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Evidence Google is Ignoring the Title Tag

Feb 17, 2011 / by David Malmborg

 

_____ UPDATE _____
So it has been shown to me by my personal mentor, D-Patt, that Matt Cutts discusses this in a video a little while back. The last 30 Seconds of the video speaks to me (obviously), and I would assume to many, since I showed my examples to a number of people who hadn't seen this before. It talks about how everyone is familiar with Google changing the snippet, or description, but not many webmasters are familiar with the fact that Google will change the Title when necessary.

However, not to be distraught about it, this post leads into a great followup I plan on writing today. Because even though the concept is not new, I think it may be happening more often.

So with that, I leave you with the Matt Cutts' video, and my own "discovery" of Google changing the Title tags.

 

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What if Google treated the page title like a meta-description within their results pages? What if they changed it, used content or a header as the title that appeared in the results?

This would be game changing.

And I believe they are already testing the idea.

Is There Another Explanation for This?

I have noticed (more then once and with multiple websites) that Google is NOT displaying the title tag in the SERPs. They are ignoring the page title and providing their own title that they may deem to be more relevant.

I’m not sure why this is happening, I think Google may be just testing the idea. But if it is happening, it could be a scary thought.

Don’t Believe Me? See For Yourself:

Try searching for “Forex Strategy”.

Look at the third result: www.forexstrategysecrets.com

Notice the title in the SERPs: “Forex Trading Strategy.”

Now look at the actual title of the page: “Forex Trading Strategies | Forex System | Forex Trading Course”.

Further insight

When this was first brought to my attention in November, this page didn’t have a title tag and was still ranking on the first page for “Forex Strategy.” When you performed the above search you would get the same results (same title, nearly the same position).

At the same time the results for the term “Forex Trading” had the exact same page but with a different title: “Forex Trading.”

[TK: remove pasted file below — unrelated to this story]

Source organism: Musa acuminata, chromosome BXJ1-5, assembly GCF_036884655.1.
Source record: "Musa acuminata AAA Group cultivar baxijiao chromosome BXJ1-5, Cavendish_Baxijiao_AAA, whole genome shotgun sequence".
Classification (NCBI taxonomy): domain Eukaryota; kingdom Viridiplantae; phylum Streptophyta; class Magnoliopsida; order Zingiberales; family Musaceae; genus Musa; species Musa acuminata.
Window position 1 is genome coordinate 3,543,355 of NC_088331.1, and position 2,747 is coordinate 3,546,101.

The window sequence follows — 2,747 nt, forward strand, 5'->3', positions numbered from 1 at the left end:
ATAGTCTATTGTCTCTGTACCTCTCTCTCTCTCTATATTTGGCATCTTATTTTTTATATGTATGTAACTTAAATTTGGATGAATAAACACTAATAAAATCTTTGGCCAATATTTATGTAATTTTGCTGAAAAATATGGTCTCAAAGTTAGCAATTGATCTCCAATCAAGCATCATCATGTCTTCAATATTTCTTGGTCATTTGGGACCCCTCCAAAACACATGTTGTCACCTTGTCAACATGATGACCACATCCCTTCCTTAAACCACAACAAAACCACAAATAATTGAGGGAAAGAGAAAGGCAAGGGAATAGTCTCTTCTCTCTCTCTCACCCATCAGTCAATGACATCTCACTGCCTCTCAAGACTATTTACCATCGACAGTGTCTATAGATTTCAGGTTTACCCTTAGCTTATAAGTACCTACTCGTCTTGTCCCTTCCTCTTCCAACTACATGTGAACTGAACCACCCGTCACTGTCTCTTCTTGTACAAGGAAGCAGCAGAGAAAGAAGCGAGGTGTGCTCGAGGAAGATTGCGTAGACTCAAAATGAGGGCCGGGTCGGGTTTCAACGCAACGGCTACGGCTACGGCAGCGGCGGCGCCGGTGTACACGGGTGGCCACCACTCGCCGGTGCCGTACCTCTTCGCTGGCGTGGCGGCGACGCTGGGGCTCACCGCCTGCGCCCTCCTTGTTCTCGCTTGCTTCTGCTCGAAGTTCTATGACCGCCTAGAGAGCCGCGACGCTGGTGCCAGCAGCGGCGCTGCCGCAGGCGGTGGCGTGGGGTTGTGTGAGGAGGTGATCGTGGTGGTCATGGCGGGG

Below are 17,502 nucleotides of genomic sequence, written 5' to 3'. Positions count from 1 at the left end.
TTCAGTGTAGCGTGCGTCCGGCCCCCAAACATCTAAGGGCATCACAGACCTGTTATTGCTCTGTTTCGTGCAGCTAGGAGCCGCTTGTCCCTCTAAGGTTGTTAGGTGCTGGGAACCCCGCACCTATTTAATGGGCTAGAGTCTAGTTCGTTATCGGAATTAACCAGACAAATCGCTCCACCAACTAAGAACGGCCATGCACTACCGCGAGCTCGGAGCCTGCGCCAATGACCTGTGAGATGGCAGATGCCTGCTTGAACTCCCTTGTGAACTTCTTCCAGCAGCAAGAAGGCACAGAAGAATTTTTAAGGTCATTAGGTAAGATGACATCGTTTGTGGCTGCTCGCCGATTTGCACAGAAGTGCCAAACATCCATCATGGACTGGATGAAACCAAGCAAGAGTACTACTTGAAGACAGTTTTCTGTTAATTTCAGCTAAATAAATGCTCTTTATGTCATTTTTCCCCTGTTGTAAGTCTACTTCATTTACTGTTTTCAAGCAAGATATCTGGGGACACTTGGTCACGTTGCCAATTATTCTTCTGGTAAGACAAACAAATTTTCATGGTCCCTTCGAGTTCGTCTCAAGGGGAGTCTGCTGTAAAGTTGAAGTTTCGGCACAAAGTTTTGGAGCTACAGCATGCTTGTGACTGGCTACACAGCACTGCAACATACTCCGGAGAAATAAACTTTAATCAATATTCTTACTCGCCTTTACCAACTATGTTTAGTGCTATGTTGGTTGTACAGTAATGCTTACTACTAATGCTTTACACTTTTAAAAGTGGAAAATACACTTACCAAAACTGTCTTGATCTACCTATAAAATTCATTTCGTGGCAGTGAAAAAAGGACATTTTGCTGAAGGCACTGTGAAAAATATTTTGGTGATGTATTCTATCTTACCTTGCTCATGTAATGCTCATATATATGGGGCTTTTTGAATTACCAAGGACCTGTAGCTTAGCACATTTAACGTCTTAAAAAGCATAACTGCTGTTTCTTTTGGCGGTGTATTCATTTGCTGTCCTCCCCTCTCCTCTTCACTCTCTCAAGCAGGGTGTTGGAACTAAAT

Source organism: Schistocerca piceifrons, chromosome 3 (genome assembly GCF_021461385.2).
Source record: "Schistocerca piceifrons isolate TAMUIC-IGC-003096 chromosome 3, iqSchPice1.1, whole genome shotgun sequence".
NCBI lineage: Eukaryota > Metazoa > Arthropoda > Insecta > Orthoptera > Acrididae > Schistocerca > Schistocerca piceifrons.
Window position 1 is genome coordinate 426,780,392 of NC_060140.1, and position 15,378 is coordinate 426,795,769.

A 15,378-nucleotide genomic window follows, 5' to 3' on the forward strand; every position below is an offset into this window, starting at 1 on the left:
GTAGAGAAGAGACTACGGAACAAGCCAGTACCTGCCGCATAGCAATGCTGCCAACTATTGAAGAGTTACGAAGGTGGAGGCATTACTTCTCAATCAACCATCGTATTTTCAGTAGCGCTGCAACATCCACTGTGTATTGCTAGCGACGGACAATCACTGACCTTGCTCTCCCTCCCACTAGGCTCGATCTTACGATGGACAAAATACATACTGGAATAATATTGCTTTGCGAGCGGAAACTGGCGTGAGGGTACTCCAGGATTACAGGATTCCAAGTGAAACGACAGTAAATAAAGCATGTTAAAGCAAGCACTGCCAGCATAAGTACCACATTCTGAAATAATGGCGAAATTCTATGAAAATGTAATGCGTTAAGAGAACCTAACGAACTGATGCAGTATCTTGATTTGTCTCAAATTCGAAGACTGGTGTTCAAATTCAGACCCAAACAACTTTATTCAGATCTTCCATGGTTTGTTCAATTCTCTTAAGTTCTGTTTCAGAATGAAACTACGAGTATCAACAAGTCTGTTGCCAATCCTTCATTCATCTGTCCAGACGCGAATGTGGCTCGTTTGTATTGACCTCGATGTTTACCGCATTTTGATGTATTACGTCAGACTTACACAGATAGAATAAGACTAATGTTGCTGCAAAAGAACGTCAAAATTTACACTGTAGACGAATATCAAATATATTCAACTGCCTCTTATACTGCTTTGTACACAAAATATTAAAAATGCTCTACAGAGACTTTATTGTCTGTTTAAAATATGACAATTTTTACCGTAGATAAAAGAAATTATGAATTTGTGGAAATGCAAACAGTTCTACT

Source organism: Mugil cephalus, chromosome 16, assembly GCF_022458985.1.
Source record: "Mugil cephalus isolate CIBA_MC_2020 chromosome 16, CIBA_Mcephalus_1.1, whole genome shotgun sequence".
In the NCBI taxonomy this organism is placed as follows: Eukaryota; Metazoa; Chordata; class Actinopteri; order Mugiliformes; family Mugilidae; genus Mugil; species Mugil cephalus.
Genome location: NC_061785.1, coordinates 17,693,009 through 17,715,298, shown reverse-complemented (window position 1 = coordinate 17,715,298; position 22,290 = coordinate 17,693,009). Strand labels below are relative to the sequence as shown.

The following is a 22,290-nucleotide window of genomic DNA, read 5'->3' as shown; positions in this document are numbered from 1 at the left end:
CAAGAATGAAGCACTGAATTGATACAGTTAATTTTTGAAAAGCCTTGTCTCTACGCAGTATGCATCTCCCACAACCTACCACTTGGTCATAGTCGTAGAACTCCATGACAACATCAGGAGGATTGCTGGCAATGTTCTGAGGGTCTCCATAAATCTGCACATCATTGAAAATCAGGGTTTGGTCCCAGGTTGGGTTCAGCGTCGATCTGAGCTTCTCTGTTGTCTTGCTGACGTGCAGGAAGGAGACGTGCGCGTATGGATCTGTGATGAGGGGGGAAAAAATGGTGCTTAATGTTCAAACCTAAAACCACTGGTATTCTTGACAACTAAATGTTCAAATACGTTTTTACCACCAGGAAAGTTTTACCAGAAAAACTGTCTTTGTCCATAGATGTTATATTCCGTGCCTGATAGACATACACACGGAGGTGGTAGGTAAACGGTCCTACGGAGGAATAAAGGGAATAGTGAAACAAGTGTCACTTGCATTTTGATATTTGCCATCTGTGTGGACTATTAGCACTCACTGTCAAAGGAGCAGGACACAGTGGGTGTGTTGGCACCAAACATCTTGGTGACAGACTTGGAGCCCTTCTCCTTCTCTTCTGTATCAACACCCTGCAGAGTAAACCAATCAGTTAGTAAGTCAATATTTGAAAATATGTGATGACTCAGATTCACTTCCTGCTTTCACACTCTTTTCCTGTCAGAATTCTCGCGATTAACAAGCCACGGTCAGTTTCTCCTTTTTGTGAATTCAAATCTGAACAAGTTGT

Do you see the problem? Same page, no “meta-title,” but the search results for different keywords returned different titles.

Later that week a title tag was added, but after nearly 2 months Google is still not using the new title in the search results for “Forex Strategy”.

Where did they get that title?

The term “Forex Trading Strategy” is the first part of the H1 heading, and it may be helping to dictate the title. The funny thing is, the term "forex strategy" is not used at all in any of the content of the page. So where is Google getting the title? That, I can't really answer, and all other examples are completely random as well.

This isn’t the Only Occurrence

I have seen this with multiple sites, in many situations, and in different Google search engines (France, and Malaysia). I’ve noticed it with pages of global eCommerce sites, small tile stores. It’s happened with home pages and deep pages. I have seen the source of the title vary from the URL, an H1 header, or something else where I can’t make the connection.

How would SEO change?

If Google started ignoring our optimized title tags –- the #1 element of on-page optimization –- and treated it like the meta-description, how would that change the way we work? It might be worth thinking about, because the day may be coming.

More than anything else, I think this will increase the importance of on-page relevance, and optimization. I have a second post coming out with more detail on this thought.

What do you think? Anyone else notice this? Does anyone else have an example they would like to share? Please comment.

Topics: SEO Blog

David Malmborg

Written by David Malmborg

David has always been involved with consumer electronics and shiny geeky toys. After finishing his degree at the University of Utah in communication and business, he decided that the new age of online marketing was a great fit for him. David has five years of computer electronic sales experience which include retail and B2B. He also worked with a premier design agency focusing his efforts on sales and marketing, where he became familiar with SEO and other forms of online marketing strategies. In April of 2009, David joined SEO.com as an SEO Specialist.

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